Dr. Mello is a Professor of Medicine in the School of Medicine, Center for Health Policy/Primary care and Outcomes Research, as well as a Professor of Law at Stanford Law School. Dr. Mello has demonstrated her commitment to improving data sharing and transparency in biomedical research as well as vigorously promoting the adoption of open science practices through translational activities. Here we highlight a couple of Dr. Mello’s contributions.
Dr. Mello conducted a study to evaluate how clinical participants’ felt about their data being shared. The results of this study found an overwhelming majority of trial participants were willing to share their data. This has effectively undercut a primary argument pharmaceutical corporations employ to avoid sharing clinical data.
Dr. Mello has been involved in The Good Pharma Scorecard initiative that aims to influence pharmaceutical companies to adhere to a set of clinical trial transparency practices. This initiative has garnered widespread support across the largest pharmaceutical companies with many of them including their scorecard result in their annual reports to shareholders and issue press releases touting their performance.
Extending on The Good Pharma Scorecard, Dr. Mello recently launched an initiative to apply the same level of scrutiny to COVID-19 vaccine clinical trials. This effort seeks to address and assuage the public’s concerns regarding how safe these vaccines are. Dr. Mello and colleagues are assessing these trials against metrics adapted from the Good Pharma Scorecard and will be added to an existing online vaccine progress tracker.
Dr. Endy is an Associate Professor of Bioengineering. Dr. Endy has spent his career advancing Open Science initiatives that span academia and industry. Dr. Endy has primarily focused on the advancement of (1) research transparency, (2) reproducibility, and (3) open science platforms. We have included an example from each initiative.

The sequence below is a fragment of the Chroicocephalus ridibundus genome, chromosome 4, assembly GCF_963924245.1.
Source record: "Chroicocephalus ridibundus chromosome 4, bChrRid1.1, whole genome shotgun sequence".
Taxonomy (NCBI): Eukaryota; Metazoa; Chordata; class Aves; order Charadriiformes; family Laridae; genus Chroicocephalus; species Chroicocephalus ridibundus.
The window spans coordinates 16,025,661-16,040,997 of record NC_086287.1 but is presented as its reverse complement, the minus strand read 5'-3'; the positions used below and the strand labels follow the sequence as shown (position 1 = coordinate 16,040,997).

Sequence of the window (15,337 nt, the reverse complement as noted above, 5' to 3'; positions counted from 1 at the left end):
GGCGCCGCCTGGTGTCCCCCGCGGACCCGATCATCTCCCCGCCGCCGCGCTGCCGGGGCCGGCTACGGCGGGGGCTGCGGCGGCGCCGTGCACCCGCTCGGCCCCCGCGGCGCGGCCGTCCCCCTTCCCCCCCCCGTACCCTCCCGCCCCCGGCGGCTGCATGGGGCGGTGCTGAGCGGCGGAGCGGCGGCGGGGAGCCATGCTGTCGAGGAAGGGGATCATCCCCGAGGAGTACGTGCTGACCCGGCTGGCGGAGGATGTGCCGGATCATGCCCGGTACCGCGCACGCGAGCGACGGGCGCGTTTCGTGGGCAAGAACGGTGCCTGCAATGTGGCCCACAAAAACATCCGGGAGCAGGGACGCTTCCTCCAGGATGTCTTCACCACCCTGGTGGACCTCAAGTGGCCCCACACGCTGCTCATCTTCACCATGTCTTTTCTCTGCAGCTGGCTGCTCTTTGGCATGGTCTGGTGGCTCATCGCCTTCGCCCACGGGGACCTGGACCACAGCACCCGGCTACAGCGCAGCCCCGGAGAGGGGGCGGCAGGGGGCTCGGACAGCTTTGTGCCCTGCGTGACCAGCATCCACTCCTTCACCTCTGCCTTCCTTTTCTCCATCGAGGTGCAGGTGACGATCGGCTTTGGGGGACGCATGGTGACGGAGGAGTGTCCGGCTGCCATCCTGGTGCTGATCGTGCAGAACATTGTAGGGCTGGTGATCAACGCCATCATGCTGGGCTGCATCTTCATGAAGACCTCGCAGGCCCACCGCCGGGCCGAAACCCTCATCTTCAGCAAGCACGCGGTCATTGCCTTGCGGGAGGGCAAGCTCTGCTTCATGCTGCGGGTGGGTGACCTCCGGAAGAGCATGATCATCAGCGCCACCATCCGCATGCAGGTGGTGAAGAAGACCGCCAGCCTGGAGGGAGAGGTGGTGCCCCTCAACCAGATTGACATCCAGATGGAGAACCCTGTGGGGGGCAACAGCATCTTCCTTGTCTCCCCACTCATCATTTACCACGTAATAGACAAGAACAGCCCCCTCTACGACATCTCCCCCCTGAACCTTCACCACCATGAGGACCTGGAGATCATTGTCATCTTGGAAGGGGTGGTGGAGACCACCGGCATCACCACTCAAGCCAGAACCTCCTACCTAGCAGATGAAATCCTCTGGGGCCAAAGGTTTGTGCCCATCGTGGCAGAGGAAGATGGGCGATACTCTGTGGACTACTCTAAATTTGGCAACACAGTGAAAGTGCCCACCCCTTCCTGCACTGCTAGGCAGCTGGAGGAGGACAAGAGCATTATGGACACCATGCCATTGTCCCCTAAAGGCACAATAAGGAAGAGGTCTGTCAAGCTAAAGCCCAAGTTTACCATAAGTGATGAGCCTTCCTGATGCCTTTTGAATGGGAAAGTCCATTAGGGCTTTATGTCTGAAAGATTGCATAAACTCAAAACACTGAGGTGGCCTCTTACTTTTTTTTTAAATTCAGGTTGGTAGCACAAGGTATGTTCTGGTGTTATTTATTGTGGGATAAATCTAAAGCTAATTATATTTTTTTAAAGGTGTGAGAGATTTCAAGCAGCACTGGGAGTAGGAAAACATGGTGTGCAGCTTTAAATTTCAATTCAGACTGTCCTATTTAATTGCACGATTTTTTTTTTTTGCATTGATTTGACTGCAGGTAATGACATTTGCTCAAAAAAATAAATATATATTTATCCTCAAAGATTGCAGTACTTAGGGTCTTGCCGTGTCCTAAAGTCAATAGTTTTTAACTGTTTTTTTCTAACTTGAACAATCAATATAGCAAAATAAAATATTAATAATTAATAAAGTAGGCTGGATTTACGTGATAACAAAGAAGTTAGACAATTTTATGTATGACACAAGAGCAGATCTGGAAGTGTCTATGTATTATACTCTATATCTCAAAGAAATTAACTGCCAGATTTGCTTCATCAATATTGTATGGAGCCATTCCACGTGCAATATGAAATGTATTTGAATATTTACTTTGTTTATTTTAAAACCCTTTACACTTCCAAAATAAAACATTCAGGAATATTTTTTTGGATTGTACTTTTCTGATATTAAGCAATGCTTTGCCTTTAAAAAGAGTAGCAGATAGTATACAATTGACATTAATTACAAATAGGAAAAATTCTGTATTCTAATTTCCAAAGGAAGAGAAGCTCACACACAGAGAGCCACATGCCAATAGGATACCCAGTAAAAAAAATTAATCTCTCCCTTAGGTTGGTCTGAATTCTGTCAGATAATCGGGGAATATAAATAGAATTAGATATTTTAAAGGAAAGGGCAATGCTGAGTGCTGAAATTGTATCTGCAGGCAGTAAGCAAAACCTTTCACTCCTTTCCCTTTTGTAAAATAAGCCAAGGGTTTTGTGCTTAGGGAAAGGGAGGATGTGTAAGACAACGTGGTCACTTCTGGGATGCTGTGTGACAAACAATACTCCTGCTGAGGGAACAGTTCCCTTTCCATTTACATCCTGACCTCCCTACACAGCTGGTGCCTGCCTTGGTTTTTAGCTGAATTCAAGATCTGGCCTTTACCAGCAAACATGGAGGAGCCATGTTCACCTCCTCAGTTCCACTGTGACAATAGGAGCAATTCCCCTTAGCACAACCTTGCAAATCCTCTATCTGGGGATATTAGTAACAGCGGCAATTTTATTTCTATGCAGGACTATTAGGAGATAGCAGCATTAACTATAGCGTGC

Research transparency: Dr. Endy’s lab developed the OpenWetWare (OWW) platform to share their laboratory research operations such as: protocols, group meeting schedules and lab notebooks. Their platform quickly grew and has been adopted by thousands of researchers.
Reproducibility: Dr. Endy’s lab has developed standard units of measurements in systems and synthetic biology, and genetic engineering and biotechnology that further enables measurement reproducibility. A couple standardized unit examples are: quantifying gene expression in prokaryotes and quantifying growth of wood fungus (i.e. mushrooms)
Open Science platforms: Dr. Endy’s laboratory operates the Free Genes project. The Free Genes project generates and freely distributes free-to-use open source genetic materials related to biotechnology. One popular product is their Open Enzymes, a collection of expression vectors for about the hundred most-useful enzymes in biotechnology. They also have several products providing expression vectors for the enzymes needed to carry out infectious disease diagnostic assays.